Moshe Pearlman Dead at 75
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Moshe Pearlman Dead at 75

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Moshe Pearlman, a well-known author, the first Israel Defense Force official spokesman, founder and first director of the Israel Government Press Office, and an early director of Israel Radio, died Saturday at the age of 75. He was buried in Jerusalem on Sunday.

Pearlman, known as Moish to his many friends around the world, lapsed into a coma six weeks ago while hospitalized for back problems. He never recovered consciousness.

Pearlman was born in London, graduated from the London School of Economics and became editor of the Zionist Review in the 1930’s, working out of the London offices of the Jewish Agency. He spent a year in a kibbutz in 1936 and subsequently published his first book, “Collective Adventure.”

He fought in the British army during World War II, serving in North Africa and Greece. He was mentioned in dispatches. During and after his army service he was active in the Aliya Bet, the clandestine Jewish immigration movement.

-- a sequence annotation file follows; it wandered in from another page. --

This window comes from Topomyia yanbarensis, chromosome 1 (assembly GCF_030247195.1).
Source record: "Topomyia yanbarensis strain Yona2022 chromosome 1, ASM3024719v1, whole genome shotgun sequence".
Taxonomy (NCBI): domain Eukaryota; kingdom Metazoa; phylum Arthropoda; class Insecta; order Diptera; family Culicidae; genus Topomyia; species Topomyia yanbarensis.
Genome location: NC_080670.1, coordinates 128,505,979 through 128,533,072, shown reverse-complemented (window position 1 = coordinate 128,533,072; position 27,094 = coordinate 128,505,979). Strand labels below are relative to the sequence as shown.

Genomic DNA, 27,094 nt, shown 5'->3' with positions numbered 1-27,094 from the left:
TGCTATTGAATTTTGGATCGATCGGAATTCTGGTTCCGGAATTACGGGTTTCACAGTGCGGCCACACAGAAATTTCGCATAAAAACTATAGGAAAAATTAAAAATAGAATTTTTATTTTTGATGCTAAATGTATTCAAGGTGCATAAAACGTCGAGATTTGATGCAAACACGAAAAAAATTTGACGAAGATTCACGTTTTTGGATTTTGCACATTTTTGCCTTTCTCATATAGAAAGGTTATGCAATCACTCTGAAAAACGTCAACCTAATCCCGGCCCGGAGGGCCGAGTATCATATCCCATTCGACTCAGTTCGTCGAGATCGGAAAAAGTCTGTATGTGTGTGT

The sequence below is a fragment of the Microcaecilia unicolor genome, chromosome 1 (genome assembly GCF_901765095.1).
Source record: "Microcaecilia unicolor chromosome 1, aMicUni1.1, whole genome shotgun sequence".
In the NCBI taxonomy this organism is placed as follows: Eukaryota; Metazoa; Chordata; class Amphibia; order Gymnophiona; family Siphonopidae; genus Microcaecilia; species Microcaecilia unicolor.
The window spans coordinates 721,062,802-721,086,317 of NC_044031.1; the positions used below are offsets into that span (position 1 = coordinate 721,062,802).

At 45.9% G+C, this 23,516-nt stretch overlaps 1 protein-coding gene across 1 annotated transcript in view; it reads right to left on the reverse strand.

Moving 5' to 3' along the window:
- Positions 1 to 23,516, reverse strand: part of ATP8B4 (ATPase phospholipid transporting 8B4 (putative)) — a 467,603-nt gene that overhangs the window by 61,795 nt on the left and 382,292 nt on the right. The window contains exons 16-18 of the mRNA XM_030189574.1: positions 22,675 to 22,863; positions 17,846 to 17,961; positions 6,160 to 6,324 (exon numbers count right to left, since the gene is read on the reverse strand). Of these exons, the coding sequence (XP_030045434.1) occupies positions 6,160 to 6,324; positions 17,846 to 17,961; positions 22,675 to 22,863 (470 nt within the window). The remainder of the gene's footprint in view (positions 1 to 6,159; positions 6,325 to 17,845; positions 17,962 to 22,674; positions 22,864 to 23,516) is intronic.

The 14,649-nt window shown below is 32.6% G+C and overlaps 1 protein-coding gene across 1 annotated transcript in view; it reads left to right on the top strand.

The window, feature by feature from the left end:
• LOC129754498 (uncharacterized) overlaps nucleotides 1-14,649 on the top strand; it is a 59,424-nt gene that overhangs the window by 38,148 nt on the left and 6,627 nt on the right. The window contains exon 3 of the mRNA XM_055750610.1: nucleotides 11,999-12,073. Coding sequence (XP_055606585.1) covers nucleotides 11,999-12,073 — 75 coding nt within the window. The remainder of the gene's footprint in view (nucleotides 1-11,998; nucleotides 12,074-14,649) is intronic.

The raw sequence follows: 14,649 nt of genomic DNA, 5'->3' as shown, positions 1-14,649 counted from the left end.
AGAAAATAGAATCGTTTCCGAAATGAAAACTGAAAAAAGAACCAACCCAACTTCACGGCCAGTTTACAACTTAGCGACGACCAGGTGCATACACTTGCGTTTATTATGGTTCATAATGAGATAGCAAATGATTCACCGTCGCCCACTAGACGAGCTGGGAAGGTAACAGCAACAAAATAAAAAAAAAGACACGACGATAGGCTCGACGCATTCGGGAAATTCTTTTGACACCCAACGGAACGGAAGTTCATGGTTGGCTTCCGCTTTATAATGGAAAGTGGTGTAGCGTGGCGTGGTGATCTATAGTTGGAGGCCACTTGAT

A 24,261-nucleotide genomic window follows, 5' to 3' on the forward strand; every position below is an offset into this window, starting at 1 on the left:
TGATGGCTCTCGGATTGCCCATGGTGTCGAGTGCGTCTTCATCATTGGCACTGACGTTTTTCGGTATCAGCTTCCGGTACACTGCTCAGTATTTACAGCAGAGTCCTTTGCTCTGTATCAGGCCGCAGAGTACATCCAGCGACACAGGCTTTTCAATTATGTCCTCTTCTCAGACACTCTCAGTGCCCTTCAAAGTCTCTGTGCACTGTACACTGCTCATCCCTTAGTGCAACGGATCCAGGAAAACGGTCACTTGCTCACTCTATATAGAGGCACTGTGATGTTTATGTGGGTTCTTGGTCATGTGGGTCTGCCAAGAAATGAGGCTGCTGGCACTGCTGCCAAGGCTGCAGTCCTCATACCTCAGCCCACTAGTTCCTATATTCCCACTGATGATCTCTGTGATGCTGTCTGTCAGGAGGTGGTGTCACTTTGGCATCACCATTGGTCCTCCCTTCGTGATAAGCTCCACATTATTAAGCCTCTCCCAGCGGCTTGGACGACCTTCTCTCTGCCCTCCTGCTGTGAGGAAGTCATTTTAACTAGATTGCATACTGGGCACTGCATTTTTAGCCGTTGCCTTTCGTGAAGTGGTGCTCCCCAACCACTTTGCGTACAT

In Israel, when the State was established, Pearlman established and commanded the IDF press liaison unit during the War of Independence, and served as the first IDF spokesman. After the war he founded and headed the Government Press Office, and in 1952 was appointed director of Israel Radio while running the government’s Information Services.

He was a close adviser to Prime Minister David Ben Gurion. He was recalled to the army in the Six Day War, when he served with his friend, Moshe Dayan.


His numerous books, on which he collaborated with others, include: “Ben Gurion Looks Back,” which he wrote together with Israel’s first Premier; a book about the Eichmann trial; and, with Jerusalem Mayor Teddy Kollek, a book about Jerusalem.

His own books included “In The Footsteps of Moses”; “In the Footsteps Of The Prophets”; “The Maccabees”; and his last published work, “Digging Up The Bible.”

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